2023’s National “Slam the Scam” Day is Thursday, March 9. This yearly event was created by the Social Security Administration in 2020 to raise awareness for false government scams. It is one part of the larger National Consumer Protection Week created by the Federal Trade Commission which takes place March 5-11.
What is a Social Security Scam?
These types of scams are best defined as a call, text, email, or paper mail claiming to be from the Social Security Administration or another government entity in attempt to obtain personal information or funds. They may even send stolen names or picture evidence to “prove” their identity.
How To #SlamTheScam
Here are some tips and tricks to help you spot and potentially stop these fraudulent calls and messages.
When in Doubt, Don’t Answer
It is always advisable to ignore a call from an unknown number if you are not expecting one. If the call is important, they will likely leave a voicemail. Some phones even come preset with spam detection. This will either list the incoming call with a signifier such as “Spam Likely” or ignore the call for you altogether. Many times if these scammers leave a message, it will be incoherent or vague. It is best to only return phone calls when you’ve determined with certainty what they are calling for.
The following are known tactics of phone and digital messaging scams:
- Threaten arrest, pursue legal action, or seizure of assets
- Suspend social security information
- Request personal information or payment to solidify SSAThe Social Security Administration (SSA) is a U.S. government agency that administers social programs covering disability, retirement, and survivors' benefits. It was created in 1935 by President Franklin D. Roosevelt. benefits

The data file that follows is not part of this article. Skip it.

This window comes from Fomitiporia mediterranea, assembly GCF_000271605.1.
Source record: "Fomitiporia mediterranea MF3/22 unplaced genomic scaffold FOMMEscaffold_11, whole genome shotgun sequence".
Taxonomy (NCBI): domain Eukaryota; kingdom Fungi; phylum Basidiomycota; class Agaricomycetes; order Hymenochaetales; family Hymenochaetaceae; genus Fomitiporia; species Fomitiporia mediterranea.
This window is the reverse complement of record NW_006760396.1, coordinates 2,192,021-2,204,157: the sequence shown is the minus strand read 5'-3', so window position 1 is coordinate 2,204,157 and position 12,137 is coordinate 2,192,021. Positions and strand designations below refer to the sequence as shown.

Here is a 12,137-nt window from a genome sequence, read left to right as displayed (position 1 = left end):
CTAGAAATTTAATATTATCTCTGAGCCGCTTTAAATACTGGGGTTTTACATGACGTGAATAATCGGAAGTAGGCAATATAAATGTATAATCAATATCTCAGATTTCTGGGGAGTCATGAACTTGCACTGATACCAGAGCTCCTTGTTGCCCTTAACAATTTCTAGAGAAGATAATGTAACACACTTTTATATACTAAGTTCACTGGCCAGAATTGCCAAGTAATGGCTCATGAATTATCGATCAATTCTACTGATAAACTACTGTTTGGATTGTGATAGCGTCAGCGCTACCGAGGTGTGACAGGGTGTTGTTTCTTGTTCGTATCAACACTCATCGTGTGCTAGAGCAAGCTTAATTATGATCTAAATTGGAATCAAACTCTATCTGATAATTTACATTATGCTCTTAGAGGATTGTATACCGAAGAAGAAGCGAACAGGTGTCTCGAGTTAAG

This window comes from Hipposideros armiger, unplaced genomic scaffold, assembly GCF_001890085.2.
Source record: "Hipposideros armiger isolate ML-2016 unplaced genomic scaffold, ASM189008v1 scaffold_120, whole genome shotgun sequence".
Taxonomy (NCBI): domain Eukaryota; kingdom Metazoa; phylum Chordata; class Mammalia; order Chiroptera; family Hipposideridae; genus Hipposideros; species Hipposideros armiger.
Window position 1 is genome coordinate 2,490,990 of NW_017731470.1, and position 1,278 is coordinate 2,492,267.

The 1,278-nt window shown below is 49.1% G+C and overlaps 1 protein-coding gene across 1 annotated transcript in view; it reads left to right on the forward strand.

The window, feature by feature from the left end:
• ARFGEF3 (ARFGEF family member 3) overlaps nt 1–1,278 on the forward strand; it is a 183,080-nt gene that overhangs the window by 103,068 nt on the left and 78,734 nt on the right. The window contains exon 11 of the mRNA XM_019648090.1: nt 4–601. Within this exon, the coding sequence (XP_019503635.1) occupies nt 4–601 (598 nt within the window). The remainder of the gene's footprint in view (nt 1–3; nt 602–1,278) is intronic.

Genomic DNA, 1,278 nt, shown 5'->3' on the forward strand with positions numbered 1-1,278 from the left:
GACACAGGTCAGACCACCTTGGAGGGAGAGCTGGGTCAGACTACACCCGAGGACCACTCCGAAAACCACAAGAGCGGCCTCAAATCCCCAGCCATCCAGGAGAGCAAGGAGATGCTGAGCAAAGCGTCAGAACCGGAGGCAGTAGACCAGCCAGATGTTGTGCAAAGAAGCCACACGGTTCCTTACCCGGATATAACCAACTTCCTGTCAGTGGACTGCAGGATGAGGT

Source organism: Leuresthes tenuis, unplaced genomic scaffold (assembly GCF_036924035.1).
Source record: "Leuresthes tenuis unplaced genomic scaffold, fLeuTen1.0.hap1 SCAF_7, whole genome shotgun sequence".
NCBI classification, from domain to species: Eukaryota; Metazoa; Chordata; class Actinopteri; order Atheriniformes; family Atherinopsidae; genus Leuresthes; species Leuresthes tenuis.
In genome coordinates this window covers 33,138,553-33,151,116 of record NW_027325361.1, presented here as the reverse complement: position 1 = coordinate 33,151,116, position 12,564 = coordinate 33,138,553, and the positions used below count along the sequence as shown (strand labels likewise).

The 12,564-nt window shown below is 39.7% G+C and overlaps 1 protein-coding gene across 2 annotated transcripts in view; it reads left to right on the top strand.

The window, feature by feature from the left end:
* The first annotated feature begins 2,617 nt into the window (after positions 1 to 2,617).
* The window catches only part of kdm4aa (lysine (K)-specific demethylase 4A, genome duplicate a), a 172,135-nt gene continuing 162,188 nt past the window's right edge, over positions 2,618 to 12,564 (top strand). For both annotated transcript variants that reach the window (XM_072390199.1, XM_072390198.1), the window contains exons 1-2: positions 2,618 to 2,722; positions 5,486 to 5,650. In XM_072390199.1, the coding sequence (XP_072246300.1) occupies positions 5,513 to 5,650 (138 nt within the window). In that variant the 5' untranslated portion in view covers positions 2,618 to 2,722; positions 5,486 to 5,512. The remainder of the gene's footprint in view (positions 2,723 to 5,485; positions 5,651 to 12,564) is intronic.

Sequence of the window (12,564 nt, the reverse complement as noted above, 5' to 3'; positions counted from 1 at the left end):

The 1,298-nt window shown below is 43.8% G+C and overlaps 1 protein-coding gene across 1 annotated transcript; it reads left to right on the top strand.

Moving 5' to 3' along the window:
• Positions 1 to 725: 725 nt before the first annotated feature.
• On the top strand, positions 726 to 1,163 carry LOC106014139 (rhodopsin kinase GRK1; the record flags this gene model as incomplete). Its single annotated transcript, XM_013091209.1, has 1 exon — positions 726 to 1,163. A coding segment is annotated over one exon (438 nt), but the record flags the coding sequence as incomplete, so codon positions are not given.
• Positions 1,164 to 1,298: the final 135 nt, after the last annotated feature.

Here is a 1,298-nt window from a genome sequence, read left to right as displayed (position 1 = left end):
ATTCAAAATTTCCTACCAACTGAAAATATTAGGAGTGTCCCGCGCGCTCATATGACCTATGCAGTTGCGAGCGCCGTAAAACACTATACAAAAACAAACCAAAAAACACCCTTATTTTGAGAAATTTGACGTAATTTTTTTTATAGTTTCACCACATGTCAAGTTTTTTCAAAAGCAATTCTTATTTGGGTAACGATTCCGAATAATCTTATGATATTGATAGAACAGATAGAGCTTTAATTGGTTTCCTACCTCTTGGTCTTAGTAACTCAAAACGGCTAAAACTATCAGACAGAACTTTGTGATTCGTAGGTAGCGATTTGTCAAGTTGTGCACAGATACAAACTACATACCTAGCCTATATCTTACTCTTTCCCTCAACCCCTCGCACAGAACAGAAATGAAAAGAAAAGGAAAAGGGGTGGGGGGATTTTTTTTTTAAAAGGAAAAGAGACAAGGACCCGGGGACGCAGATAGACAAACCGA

- Pressure you to act immediately
- Request payment in the form of gift cards, wire transfers, cash by mail, or cryptocurrency
- Request your bank account information to move the money for you
- Demand confidentiality
The Government Doesn’t Accept Phone Payments
If you are unsure whether or not you are speaking to a government entity, know that no government employee will ask for payment information over the phone. If you are contacted by someone claiming to be from the government asking you for payment of any form, cut off contact immediately.
If You Have Been Scammed
It is easy to feel shame after becoming a victim of a scam, but it’s important to remember a few things. First, you are not alone. Millions of well-informed, well-intentioned people are scammed every day. Secondly, it’s not your fault. You did not commit any crime, you had a crime committed against you. There is no reason to be silent. Rather, it is imperative that you report the scam to the Social Security Administration and the three main credit bureaus: Equifax, Experian, and TransUnion.
Report The Scam
If you believe you received a scam call or were affected by one, you should immediately report it to the Social Security Administration here. Each report is placing vital information in SSA’s hands to help stop these scammers, so no tip is too small.
Social Media Outreach
SSA is urging social media users to create content to spread awareness with their downloadable digital toolkit. You can also spread the word by using the hashtag #SlamTheScam on Instagram, LinkedIn, Facebook, and Twitter to share stories that may help others identify these scammers.
How We Can Help
Hoglund Law has over 70 years of combined experience with credit and debt concerns for our clients. We offer 100% free consultations to determine your best financial path forward. Contact Hoglund Law today for more information.